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Three European Hotels Offering Historical, Luxury Stays

Stay in Paris, Vienna, or London and learn about the noteworthy individuals that once occupied these carefully renovated structures.

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Decades ago, Americans visiting Europe favored hotels that reminded them of home—U.S.-based chains with cookie-cutter guest rooms that may have lacked ambiance or authenticity but looked precisely and soothingly like what they would find in Chicago or New York.

Today, savvy travelers want uniquely designed hotels that reflect local culture, often architectural treasures fitting appropriately into their elegant neighborhoods. The challenge for hoteliers: how to retrofit gently aging buildings created for anything but hospitality and turn them into five-star hotels. 

In Paris, you can stay at Hôtel de Crillon, a palace built by King Louis XV in 1758, facing the Place de la Concorde. In Vienna, where it’s almost impossible to do new construction in the Ring, there’s Rosewood Vienna, a 90-year-old grouping of five attached buildings that had once been a bank. And in London, right by Covent Garden, there’s One Aldwych, initially a newspaper publishing house where Winston Churchill, no doubt trailing clouds of cigar smoke, once wrote, before running for Parliament. 

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Let’s take a deeper look at each of the three properties. At the Hotel de Crillon, Benjamin Franklin presented his diplomatic credentials, Marie Antoinette took piano lessons, Ernest Hemingway scribbled in the bar, and Karl Lagerfeld, that legend of Parisian design, created two suites when the hotel underwent its most recent round of renovations.

Lagerfeld’s association with the Hotel de Crillon began when the hotel was closed from 2013 to 2017. During that time, the hotel’s owners asked themselves, what great designer could create opulently magnificent suites for the guests? Who, in the world of fashion, gets the eighteenth century and has a deep love for the architecture, furniture, and history of that era? Whose name symbolizes French couture, even if he might have been born in Germany? Karl Lagerfeld was the only answer.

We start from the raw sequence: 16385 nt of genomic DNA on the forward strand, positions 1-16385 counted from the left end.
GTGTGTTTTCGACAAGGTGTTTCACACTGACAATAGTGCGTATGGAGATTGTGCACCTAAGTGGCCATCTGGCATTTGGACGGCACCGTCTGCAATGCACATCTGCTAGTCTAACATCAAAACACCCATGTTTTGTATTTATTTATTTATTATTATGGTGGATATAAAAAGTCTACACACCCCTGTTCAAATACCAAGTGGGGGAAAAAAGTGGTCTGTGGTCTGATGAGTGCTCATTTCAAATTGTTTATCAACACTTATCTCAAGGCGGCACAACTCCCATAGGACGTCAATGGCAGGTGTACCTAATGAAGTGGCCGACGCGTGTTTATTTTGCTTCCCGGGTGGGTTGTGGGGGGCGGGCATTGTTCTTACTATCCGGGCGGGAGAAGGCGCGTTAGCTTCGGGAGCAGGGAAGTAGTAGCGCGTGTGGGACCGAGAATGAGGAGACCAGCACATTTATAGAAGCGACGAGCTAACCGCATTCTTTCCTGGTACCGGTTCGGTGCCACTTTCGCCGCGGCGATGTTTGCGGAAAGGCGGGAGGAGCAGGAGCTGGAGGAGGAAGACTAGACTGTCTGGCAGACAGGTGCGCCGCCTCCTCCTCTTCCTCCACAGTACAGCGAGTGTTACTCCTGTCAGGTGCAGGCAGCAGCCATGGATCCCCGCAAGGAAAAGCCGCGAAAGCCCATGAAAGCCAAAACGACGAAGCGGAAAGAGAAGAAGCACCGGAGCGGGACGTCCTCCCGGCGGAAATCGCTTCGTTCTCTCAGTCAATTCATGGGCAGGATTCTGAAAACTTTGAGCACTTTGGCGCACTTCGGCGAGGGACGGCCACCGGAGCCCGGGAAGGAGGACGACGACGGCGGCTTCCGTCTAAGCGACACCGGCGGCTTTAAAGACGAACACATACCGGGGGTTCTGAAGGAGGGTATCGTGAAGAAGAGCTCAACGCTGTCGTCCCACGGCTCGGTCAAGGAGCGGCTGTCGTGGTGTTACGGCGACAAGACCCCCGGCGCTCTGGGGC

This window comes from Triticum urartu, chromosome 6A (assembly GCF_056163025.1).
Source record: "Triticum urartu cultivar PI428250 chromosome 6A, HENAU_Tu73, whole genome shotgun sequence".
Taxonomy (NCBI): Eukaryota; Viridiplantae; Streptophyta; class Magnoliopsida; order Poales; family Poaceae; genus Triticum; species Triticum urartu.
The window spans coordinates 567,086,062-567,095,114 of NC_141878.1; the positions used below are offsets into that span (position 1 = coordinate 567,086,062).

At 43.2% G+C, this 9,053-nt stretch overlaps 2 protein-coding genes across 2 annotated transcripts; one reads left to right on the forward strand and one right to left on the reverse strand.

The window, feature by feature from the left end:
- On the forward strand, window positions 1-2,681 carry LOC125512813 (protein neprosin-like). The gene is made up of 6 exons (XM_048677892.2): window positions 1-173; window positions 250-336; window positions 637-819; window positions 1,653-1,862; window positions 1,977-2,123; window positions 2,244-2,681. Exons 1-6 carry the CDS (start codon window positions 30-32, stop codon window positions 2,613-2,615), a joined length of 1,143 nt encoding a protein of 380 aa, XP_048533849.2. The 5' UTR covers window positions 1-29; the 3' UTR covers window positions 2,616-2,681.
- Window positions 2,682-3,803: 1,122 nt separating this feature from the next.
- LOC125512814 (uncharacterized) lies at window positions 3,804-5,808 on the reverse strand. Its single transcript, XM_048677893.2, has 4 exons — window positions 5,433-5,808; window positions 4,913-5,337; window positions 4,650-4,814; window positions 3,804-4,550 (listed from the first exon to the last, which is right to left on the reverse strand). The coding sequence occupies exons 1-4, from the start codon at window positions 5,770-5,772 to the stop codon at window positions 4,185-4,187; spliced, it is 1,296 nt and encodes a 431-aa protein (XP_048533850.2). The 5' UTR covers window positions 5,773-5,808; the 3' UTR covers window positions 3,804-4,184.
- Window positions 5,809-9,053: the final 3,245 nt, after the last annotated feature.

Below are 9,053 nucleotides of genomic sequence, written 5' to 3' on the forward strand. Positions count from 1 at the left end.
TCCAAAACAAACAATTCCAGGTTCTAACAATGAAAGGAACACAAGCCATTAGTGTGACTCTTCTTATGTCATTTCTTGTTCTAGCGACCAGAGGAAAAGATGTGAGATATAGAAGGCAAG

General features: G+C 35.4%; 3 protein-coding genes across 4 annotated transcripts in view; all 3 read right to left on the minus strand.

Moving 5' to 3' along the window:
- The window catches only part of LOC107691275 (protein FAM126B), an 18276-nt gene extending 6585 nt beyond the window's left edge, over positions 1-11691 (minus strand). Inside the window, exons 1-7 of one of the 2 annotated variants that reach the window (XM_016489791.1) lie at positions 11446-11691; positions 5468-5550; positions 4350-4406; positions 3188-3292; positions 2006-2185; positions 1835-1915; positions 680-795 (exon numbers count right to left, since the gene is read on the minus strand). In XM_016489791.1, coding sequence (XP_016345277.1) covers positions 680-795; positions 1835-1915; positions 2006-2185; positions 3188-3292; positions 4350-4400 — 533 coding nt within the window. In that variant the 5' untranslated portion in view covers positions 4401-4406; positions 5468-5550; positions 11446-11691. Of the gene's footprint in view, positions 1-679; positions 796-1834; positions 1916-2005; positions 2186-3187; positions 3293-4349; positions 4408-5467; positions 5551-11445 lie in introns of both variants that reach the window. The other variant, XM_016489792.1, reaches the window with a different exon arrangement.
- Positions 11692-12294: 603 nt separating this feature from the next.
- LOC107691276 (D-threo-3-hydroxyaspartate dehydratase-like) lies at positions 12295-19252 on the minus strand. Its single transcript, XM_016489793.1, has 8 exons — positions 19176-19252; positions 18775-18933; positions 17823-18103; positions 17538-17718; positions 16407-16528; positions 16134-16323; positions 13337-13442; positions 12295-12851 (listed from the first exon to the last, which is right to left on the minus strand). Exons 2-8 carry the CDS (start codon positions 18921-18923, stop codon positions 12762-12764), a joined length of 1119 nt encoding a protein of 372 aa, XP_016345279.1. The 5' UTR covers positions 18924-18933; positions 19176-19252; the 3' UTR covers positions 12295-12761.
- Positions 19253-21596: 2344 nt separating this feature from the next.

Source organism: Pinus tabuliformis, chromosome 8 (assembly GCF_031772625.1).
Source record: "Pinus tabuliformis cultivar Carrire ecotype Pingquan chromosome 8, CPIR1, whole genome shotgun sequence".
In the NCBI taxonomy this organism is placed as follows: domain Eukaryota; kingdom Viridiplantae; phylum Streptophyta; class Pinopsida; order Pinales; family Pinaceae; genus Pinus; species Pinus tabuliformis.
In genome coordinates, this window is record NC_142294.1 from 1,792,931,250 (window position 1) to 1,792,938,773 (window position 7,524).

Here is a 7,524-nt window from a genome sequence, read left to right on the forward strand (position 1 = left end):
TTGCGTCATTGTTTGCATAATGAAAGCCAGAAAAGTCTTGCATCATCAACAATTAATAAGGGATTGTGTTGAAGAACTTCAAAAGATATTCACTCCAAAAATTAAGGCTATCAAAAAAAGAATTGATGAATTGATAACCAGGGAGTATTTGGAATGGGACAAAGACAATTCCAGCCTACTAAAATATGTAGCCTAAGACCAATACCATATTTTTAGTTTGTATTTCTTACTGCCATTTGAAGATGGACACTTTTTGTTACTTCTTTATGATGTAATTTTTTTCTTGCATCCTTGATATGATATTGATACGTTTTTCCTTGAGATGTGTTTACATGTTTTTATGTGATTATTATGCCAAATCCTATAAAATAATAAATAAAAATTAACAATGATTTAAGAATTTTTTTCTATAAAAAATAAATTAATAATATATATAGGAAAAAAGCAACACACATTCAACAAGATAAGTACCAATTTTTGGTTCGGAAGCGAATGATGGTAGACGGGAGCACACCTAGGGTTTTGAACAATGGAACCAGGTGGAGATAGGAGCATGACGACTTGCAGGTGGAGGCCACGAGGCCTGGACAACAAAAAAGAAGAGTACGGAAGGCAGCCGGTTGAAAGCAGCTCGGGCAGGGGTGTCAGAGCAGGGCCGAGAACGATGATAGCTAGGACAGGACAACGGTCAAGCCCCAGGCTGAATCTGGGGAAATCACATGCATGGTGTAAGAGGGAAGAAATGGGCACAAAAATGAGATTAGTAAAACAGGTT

Lagerfeld had been the creative director of Chanel from 1983 until his passing in 2019. He also ran the Italian fur and leather fashion house Fendi and a fashion label with his name attached. As much as Lagerfeld loved couture, he loved history, art, and literature even more. At the time of his passing, the library in his Parisian home contained no less than 300,000 volumes, many of which focused on his beloved 18th century, and to which he turned for inspiration when designing at Le Crillon. 

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Next, the Rosewood Vienna opened its doors last summer to its 99 rooms and suites, a restaurant with a terrace garden, a rooftop bar, and a branded spa. The Hotel’s Managing Director, Karl Larmer, wrote to concierges at five of the top Viennese hotels, describing himself as new to the city and seeking recommendations on the best tourist activities to enjoy. To his chagrin, he says, “They all gave me the same standard recommendations that you can find on the first five pages of Google. I couldn’t imagine opening a property and recommending these same obvious activities to our discriminating guests.”

So Larmer took a second, unusual step. He formed a group of ten leading Viennese citizens who provided him with the sorts of recommendations that only true insiders could offer. These included a cobbler whose family has operated its business in the same place for 300 years, a studio where high-end violins are made, and a 90-year-old café a short distance from the new hotel.

“If you want to understand the heart of a city,” Larmer says, “you have to find the hidden gems that make the city unique for its residents. Anyone can point you to the Lipizzaner Stallions, or St. Peter’s Church. We want our guests to experience Vienna from the residents’ perspective. Those are the sorts of experiences they will never find on TripAdvisor.”

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And then there’s One Aldwych, a privately owned Edwardian classic designed by the same architectural firm that crafted The Ritz. For decades, the Morning Post and the Illustrated London News occupied the space. Now, it has been converted to house 109 rooms and suites, two restaurants, one featuring Basque cuisine, and a tea room where children indulge in the many treats. The Covent Garden market, the opera house, and West End theaters are all a short walk away. 

The building dates from 1910 and became a hotel in 1998. Due to its highly non-standard shape, all bathrooms are of different sizes. That may not mean much to guests, but it caused endless design challenges to the team overseeing the most recent reconstruction process. You can also swim in a chlorine-free lap pool, watch movies in their weekend cinema, and drink cocktails in the cavernous Lobby Bar, once the reception area when the building housed journalists.

So there you have it. Three ways to experience great European neighborhoods while sensing the ghosts of journalists, royals, and fashion designers of the past. 

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